2. Joss Whedon is an excellent writer, and I’m actually surprised that he hasn’t been nominated for more prestigious awards. But I think it’s the reputation that precedes horror that makes the Academy nervous, the Senate hearings about horror comics mirror the Senate hearings during the Red Scare that affected Hollywood terribly, so there’s few good feelings that come with horror as a genre. Sidebar: One of the actresses in the movie, Anna Hutchinson, has an eerily similar name to a woman called the Puritan Prophet named Anne Hutchinson who was kicked out of her community in colonial Massachusetts for over stepping her bounds as a woman in the church, much like horror seems to overstep the bounds of what is acceptable in mainstream media.

  3. I think it is interesting that horror cinema is also often regarded as lowbrow just like horror literature. Since this genre has been overlooked for years, I am not surprised that only a few horror movies have won “prestigious” awards. I also wonder what horror will need to do to change this stigma. For as long as horror is not accepted by the rest of the literary and cinema communities, I do not see the awards situation changing anytime soon.

  4. Good observation. Overall the only reason I could think of is when you said, “it could be fear itself that prevents people from thinking of horror movies as truly excellent cinema”. I’ve seen a lot of good horror movies, some better in quality and in rating that films of other genres other than horror. Not sure why this is the case though. A lot of time people frown upon horror movies, saying that they’re “stupid” or “predictable” and I agree (not with them being stupid but I agree about some of them being predictable) maybe that has something to do why they haven’t often been nominated for these awards. But I agree with Olivia, I doubt anything changes in that any horror movies will be nominated for this type of award any time soon.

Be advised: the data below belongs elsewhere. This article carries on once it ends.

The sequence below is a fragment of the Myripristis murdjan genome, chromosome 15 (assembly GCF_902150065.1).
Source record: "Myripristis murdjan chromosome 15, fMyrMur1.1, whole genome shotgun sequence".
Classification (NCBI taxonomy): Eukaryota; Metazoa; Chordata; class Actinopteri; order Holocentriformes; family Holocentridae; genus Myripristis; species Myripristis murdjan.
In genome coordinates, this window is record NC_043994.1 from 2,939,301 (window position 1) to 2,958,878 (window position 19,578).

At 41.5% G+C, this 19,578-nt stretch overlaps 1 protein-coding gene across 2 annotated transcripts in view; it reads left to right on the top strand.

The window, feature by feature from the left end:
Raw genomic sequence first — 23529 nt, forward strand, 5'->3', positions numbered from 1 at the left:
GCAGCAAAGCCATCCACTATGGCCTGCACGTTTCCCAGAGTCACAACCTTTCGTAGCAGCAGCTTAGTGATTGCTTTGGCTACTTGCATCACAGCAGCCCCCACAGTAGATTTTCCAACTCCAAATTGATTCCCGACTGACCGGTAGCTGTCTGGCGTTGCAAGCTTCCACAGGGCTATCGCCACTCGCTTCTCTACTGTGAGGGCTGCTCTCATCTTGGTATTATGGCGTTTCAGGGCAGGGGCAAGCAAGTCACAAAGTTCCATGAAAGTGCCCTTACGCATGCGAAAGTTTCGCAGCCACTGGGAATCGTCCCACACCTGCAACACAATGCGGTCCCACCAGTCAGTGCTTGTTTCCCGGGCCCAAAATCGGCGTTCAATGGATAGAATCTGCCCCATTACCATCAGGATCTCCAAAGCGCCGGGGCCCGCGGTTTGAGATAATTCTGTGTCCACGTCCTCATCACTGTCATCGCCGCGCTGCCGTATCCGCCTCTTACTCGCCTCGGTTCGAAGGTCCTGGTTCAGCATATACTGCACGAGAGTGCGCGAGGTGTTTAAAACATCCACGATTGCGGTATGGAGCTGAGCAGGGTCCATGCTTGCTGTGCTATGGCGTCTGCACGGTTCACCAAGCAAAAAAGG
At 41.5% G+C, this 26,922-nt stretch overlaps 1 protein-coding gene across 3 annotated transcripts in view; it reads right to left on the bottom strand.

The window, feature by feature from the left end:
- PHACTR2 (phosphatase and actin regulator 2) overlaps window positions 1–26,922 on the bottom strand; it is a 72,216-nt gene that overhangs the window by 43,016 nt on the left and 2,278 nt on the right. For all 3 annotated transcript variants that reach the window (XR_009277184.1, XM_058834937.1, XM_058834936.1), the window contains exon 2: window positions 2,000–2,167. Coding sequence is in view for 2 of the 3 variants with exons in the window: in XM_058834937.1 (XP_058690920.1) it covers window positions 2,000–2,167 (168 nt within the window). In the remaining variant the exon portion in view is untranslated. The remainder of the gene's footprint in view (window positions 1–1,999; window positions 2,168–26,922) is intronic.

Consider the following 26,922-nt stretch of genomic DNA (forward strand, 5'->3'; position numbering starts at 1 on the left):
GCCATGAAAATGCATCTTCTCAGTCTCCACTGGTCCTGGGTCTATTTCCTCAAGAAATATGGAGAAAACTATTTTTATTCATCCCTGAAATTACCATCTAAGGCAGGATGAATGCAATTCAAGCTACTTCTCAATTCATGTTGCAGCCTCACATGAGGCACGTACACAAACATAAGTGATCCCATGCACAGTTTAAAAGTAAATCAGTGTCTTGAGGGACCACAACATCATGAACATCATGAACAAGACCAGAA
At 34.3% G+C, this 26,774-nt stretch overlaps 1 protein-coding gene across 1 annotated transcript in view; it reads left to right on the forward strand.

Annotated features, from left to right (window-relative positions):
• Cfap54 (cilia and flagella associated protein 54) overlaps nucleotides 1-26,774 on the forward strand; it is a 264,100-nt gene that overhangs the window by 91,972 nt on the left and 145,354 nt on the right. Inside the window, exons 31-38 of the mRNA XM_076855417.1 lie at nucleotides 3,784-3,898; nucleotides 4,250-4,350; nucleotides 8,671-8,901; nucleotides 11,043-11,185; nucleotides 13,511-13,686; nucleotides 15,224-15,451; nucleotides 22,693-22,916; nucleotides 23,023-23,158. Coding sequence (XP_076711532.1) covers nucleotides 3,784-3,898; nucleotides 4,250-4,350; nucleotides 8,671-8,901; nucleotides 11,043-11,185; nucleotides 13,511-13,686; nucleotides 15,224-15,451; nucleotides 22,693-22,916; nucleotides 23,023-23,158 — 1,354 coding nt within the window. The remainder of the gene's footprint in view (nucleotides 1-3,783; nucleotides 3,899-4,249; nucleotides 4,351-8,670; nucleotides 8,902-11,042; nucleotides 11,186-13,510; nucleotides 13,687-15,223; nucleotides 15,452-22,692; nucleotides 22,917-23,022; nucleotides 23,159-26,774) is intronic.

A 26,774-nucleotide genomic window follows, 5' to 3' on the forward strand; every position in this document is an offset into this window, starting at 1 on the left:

5. I’ve never thought about horror movies in regards to academy awards or any awards at all. I have seen Cabin in the Woods yet but I’ve heard good things about it and after reading this post it has definitely moved up on my list of priorities. It’s really interesting that so few horror movies have been given prestigious awards, but when contemplating the possible reasons for this I actually had a hard time coming up with horror films that are worth of such awards. A lot of horror movies are characterized mostly by elements of surprise, over-dramatic music and gore. None of these aspects gives it any substantial merit. Although, the idea that people are so scared by these movies that they are simply too horrified to even consider them for awards fascinated me as well. This relates to our idea about Slender Man where the more you think about him the more likely he is to haunt you. Also, after hearing about Poltergeist and the creepy coincidences about the filming and the actors, I wouldn’t want to get myself involved with horror movies either.

  6. I find myself at odds with the critics and the people that award all the fancy movie awards. Most of the movies they find to be of high quality I do not find scary at all and I am actually in shock of why they end up winning awards. Perhaps horror should be a category entirely eliminated from the current award systems and given its own, equally as acclaimed, award show.